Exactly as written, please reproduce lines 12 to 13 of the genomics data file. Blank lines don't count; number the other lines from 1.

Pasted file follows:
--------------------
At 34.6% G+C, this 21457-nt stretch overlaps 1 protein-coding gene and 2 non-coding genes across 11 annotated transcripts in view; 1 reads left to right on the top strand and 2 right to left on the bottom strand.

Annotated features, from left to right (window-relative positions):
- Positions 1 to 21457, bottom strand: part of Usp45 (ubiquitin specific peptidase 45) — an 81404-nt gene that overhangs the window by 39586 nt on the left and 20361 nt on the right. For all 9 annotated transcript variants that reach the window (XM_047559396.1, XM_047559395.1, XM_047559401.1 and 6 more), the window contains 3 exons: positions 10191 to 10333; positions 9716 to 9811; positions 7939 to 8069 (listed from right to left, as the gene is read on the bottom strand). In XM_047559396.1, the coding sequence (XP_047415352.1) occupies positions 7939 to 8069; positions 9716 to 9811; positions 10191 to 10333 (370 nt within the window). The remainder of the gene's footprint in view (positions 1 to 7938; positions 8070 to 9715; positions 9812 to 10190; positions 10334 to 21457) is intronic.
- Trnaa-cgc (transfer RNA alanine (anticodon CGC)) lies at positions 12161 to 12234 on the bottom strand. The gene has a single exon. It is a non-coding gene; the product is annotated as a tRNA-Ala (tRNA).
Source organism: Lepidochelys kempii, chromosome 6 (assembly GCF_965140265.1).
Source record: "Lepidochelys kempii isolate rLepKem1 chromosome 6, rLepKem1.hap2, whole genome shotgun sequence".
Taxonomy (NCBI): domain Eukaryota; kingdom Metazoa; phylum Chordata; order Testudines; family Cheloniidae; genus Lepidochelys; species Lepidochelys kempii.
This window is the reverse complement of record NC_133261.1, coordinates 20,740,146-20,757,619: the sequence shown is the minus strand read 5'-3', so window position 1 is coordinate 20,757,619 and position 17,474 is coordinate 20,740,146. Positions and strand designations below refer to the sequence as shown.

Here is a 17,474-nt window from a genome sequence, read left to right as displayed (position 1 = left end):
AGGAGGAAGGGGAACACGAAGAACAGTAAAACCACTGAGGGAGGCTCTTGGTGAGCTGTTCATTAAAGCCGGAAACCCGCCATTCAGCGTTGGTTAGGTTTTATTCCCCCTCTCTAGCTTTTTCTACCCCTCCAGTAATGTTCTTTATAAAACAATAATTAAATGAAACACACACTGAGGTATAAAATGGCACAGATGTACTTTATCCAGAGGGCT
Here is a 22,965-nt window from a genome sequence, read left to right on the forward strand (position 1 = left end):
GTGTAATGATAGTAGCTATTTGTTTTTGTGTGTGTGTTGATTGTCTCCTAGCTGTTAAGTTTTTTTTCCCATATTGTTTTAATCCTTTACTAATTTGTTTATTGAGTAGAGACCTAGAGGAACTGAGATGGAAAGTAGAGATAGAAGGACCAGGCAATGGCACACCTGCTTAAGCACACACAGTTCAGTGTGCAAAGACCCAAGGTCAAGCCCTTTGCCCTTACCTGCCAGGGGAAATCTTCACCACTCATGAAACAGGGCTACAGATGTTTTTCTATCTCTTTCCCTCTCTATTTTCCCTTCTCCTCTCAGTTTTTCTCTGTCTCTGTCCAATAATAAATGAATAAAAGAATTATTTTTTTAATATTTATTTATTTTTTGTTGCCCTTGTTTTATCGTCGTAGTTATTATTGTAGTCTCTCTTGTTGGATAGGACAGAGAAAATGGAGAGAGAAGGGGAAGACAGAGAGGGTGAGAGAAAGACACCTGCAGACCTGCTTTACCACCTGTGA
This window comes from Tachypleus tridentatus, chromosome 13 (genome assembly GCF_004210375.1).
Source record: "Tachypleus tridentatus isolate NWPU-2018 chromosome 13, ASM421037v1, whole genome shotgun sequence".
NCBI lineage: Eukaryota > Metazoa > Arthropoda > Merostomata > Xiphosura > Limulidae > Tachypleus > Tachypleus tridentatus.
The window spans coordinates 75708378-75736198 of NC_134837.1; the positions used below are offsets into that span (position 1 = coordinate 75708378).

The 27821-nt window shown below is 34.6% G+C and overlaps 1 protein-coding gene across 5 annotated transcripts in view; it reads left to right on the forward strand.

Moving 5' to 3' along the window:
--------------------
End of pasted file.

GTGTAATGATAGTAGCTATTTGTTTTTGTGTGTGTGTTGATTGTCTCCTAGCTGTTAAGTTTTTTTTCCCATATTGTTTTAATCCTTTACTAATTTGTTTATTGAGTAGAGACCTAGAGGAACTGAGATGGAAAGTAGAGATAGAAGGACCAGGCAATGGCACACCTGCTTAAGCACACACAGTTCAGTGTGCAAAGACCCAAGGTCAAGCCCTTTGCCCTTACCTGCCAGGGGAAATCTTCACCACTCATGAAACAGGGCTACAGATGTTTTTCTATCTCTTTCCCTCTCTATTTTCCCTTCTCCTCTCAGTTTTTCTCTGTCTCTGTCCAATAATAAATGAATAAAAGAATTATTTTTTTAATATTTATTTATTTTTTGTTGCCCTTGTTTTATCGTCGTAGTTATTATTGTAGTCTCTCTTGTTGGATAGGACAGAGAAAATGGAGAGAGAAGGGGAAGACAGAGAGGGTGAGAGAAAGACACCTGCAGACCTGCTTTACCACCTGTGA
This window comes from Tachypleus tridentatus, chromosome 13 (genome assembly GCF_004210375.1).